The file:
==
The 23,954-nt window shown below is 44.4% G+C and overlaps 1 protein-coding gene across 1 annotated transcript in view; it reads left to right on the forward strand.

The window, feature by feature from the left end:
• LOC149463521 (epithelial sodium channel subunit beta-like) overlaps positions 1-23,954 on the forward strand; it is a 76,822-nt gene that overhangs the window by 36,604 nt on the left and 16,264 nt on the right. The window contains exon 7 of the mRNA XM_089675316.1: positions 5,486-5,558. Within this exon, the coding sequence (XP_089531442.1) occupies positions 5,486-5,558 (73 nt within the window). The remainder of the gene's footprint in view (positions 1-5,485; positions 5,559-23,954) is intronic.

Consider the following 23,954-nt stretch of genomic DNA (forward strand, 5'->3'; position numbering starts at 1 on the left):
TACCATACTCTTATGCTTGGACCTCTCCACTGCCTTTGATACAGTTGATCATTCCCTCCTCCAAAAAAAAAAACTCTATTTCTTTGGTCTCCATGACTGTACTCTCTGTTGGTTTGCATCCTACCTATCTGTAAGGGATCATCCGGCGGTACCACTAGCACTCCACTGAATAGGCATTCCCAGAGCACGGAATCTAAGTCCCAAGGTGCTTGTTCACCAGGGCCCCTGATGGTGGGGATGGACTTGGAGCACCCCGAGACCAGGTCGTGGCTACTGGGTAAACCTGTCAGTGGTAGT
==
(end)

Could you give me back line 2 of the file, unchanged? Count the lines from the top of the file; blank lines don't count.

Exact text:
The window, feature by feature from the left end: